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A Life of J. C. Beaglehole: New Zealand Scholar


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A 'dangerous young radical' who spoke up for academic freedom and civil liberties during the depression in the 1930s and for some years was unable to find a permanent job, J.C. Beaglehole went on to become one of New Zealand's greatest scholars, recognised particularly for his contribution to international scholarship through his editing of the journals of James Cook on his voyages of discovery, and for his biography of Cook. For this work he was awarded the Order of Merit by Queen Elizabeth II, the first New Zealander so honoured since Lord Rutherford.

But this scholarly achievement was in many ways matched by the part he played in the intellectual and cultural life of New Zealand in his time. A prolific writer and critic he became committed to making New Zealand a more lively and civilised place to live, and through his work at Victoria University, his teaching, his involvement with the New Zealand Council for Civil Liberties and the New Zealand Historic Places Trust — among many such organisations — his influence was far reaching and touched the lives of many.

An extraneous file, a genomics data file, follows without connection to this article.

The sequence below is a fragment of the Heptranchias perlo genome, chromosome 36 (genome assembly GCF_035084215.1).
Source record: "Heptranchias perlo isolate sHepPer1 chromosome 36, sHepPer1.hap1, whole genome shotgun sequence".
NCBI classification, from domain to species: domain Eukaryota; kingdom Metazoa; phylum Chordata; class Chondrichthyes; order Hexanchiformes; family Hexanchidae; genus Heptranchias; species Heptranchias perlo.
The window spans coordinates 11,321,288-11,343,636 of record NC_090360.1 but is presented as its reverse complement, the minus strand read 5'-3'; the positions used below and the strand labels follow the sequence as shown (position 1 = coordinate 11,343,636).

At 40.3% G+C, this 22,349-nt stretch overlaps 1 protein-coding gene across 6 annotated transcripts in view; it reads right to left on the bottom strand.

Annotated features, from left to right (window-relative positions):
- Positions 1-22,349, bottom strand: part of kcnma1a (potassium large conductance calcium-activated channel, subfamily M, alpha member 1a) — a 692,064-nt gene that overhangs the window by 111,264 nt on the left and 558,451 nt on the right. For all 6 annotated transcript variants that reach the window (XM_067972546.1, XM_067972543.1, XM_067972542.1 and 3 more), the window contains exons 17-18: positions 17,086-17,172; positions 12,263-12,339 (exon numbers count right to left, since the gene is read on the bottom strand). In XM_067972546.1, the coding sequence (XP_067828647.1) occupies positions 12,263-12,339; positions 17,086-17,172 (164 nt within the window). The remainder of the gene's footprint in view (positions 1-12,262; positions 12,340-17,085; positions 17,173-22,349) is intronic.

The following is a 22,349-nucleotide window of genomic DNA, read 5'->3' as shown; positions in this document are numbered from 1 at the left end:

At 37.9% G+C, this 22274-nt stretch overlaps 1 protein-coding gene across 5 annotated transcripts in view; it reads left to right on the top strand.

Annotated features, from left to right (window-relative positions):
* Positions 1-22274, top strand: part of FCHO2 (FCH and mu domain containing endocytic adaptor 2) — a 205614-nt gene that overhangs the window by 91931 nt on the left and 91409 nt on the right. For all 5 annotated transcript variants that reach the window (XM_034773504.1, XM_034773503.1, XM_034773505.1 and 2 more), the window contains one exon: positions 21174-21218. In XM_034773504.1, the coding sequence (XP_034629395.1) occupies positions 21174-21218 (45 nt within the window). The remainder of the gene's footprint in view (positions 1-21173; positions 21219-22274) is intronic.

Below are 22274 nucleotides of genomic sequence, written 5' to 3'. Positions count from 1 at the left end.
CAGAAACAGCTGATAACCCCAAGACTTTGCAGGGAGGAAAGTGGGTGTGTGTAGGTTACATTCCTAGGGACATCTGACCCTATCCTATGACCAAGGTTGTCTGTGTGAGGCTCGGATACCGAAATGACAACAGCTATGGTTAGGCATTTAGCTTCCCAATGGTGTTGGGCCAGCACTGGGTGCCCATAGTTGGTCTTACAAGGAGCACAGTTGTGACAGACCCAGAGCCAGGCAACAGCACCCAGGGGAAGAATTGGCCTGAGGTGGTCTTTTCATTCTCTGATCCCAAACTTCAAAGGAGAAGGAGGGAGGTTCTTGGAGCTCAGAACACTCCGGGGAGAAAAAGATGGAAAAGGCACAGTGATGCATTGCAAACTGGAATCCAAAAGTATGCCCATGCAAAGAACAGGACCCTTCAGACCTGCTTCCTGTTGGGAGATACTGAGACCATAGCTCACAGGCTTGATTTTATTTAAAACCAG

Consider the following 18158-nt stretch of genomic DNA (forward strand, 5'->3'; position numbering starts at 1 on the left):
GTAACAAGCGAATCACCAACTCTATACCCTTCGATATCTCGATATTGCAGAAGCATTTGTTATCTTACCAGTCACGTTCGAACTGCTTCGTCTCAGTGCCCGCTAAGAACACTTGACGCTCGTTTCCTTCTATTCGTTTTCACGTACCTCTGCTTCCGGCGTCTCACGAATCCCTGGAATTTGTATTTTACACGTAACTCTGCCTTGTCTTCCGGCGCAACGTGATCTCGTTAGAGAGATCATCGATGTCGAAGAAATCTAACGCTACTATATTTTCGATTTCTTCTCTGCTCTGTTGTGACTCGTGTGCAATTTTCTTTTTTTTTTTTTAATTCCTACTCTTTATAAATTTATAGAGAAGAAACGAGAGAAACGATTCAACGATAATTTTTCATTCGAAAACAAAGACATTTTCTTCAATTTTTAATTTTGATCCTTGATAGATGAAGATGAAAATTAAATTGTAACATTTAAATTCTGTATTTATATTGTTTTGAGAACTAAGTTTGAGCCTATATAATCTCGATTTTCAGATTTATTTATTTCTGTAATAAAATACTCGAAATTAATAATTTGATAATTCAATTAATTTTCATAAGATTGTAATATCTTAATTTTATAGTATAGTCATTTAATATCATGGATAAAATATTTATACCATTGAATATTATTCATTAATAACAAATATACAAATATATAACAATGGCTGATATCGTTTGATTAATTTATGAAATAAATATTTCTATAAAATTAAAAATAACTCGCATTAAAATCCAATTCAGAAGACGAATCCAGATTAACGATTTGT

This biography is itself a monumental work of scholarship. Drawing on J.C. Beaglehole's own writing, especially his sparkling unpublished letters, the author has woven together all aspects of his father's life into an immensely readable narrative. The two chapters on Beaglehole's work on James Cook create a vivid and revealing picture of the historical scholar at work, and give the book an international significance.